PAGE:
• Won’t Compost Get Smelly and Make the Property Less Appealing? The tip that Waste Management shared is to have tenants keep their pail in the freezer, preventing their food scraps from becoming soggy and smelly; they advised that tenants take the frozen contents out to the green bin the night before or day of collection. This will prevent the bin (and the tenants’ units) from smelling. They are also permitted to dispose of it in a paper bag which will prevent the food from touching the bin.
  • Does This Impact the Monthly Fee for Waste Hauling? With Waste Management there will not be a separate fee for composting.
  • What if Tenants Compost Incorrectly? The policy at Waste Management is to start by leaving a note for management to address incorrect composting, and after several notices a penalty may be given. The representative added that they hardly ever need to leave notes and that tenants are adapting well to composting.

One of the bigger questions that we at SKY Properties have investigated for our clients is what type of situation will qualify a property to be exempt from composting. Regarding multifamily properties, there is one option—a physical space waiver. Buildings that fit the criteria of this waiver and do not have enough space to safely store a green composting bin will have an application for exemption sent in on their behalf.

Property managers who neglect to adhere to these regulations may find themselves subject to fines or penalties imposed by the state or local jurisdiction. This is why it is imperative to stay informed to ensure a seamless adherence to Senate Bill 1383. Aside from ensuring that you’re adhering to the regulations, you should also keep in mind that composting has some risks and challenges to consider and avoid. First of which is contamination, as compost may contain pesticides, heavy metals, or other harmful substances that may originate from its source materials.

Another concern associated with composting involves the transmission of diseases. Compost can serve as a medium for microorganisms capable of inducing infections or allergic reactions in both humans and animals. In 2017, a woman in San Francisco sued her landlord, accusing him of negligence and breaching the contract. The woman contended that she experienced mold exposure and respiratory issues due to the insufficient maintenance of the composting system in her apartment building. She alleged that the landlord neglected to ensure proper ventilation, drainage, and cleaning of the compost bins, leading to the growth of mold and the emission of unpleasant odors. Furthermore, the woman asserted that the landlord failed to apprise her of the potential health hazards associated with composting.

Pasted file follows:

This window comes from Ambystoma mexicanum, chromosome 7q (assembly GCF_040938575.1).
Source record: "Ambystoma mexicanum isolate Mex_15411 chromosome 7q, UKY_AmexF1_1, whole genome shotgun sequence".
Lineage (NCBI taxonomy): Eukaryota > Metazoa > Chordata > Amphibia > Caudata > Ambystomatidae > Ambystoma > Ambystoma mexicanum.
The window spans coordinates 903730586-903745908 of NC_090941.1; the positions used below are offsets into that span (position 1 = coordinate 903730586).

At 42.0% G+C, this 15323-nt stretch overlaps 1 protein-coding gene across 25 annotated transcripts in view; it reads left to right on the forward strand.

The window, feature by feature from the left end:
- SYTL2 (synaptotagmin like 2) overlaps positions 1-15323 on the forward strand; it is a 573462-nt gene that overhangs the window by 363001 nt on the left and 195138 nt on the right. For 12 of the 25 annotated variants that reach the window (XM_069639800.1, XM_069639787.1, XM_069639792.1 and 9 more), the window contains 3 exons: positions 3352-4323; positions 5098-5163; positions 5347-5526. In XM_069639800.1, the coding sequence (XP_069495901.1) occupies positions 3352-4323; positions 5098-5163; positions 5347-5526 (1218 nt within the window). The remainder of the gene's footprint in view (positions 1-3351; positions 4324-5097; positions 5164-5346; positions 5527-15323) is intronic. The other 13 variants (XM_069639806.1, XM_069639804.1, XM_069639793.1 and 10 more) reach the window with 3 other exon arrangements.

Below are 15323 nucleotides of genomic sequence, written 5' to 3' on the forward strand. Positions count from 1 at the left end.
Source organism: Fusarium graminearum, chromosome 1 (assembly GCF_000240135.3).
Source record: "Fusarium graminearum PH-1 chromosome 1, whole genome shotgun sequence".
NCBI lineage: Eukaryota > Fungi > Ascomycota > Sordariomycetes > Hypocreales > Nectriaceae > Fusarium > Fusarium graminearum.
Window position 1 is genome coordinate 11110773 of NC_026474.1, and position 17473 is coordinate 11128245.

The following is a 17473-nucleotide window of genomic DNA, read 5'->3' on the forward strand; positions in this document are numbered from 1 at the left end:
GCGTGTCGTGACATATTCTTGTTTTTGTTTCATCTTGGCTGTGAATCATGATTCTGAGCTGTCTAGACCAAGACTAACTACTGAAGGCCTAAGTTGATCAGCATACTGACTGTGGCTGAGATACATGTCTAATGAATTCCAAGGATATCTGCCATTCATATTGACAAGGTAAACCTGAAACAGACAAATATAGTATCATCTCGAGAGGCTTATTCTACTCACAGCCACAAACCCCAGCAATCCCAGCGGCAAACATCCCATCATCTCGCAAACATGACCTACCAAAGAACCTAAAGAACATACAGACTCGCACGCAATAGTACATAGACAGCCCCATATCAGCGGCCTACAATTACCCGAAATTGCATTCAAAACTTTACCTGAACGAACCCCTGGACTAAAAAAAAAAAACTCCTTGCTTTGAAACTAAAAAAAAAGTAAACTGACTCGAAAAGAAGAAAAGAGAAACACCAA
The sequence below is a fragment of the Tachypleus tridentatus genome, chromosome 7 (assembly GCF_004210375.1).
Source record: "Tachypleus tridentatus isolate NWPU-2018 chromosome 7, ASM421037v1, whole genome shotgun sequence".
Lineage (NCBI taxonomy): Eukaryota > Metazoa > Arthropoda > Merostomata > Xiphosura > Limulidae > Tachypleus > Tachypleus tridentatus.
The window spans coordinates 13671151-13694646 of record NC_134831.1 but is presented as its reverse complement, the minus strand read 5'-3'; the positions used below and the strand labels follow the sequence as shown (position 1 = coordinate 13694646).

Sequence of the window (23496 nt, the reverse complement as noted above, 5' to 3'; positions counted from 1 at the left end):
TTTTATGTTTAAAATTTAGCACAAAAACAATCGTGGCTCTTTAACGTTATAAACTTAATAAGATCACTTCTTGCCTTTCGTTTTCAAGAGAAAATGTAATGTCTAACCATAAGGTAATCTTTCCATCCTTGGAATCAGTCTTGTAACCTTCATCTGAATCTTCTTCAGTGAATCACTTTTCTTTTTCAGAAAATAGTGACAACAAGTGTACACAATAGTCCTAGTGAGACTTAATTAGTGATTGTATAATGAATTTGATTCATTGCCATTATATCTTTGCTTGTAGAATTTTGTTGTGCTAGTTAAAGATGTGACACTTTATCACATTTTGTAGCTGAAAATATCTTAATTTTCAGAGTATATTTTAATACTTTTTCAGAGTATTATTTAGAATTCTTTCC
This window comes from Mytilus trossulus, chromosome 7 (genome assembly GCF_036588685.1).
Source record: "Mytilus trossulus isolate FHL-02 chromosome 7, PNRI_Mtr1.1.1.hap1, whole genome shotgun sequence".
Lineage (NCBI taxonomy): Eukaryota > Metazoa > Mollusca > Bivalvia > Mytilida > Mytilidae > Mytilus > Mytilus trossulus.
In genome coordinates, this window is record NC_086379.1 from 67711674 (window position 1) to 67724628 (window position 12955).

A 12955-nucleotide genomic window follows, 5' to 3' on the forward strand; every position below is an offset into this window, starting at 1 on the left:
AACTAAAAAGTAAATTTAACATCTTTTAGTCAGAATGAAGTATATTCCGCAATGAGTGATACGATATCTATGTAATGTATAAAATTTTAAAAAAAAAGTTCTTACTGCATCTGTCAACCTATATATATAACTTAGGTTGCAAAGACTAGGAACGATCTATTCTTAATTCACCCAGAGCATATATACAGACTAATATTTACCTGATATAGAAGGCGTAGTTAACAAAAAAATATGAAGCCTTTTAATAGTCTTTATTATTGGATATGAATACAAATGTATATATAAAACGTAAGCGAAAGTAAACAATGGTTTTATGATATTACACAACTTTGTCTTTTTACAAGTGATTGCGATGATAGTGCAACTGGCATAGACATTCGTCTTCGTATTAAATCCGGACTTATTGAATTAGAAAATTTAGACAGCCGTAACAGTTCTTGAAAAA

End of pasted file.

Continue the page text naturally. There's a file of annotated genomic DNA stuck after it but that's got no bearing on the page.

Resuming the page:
Lastly, composting presents a fire hazard, either through spontaneous combustion or exposure to flammable materials. An incident in 2019 exemplifies this risk, as a fire erupted at a composting facility in San Jose during the processing of organic waste from various sources, including apartments. The fire persisted for several hours, emitting dense smoke that compromised air quality and visibility in the vicinity.

To mitigate these risks, it is essential to follow best practices, including using uncontaminated materials, maintaining proper compost conditions, and taking safety precautions such as wearing protective gear if necessary and keeping compost away from fire hazards. Remember, by sticking to these regulations and making sure that you are composting safely and properly, you’re not just ticking legal boxes — you’re unleashing the power of positive change on our planet.

Name any aspect of the complex world of property management and Kari Negri has been at the forefront, forging new ground, fighting for the rights of property owners and tenants alike, adding value, and making a signifi cant difference.  With a strong background in management, Kari founded SKY Properties, Inc. in 1997

to off er hands-on, boutique-level property management at a competitive price for multi-tenant property owners. Do you have a question for me? Please send your questions and comments to me at Kari@SKYprop.LA.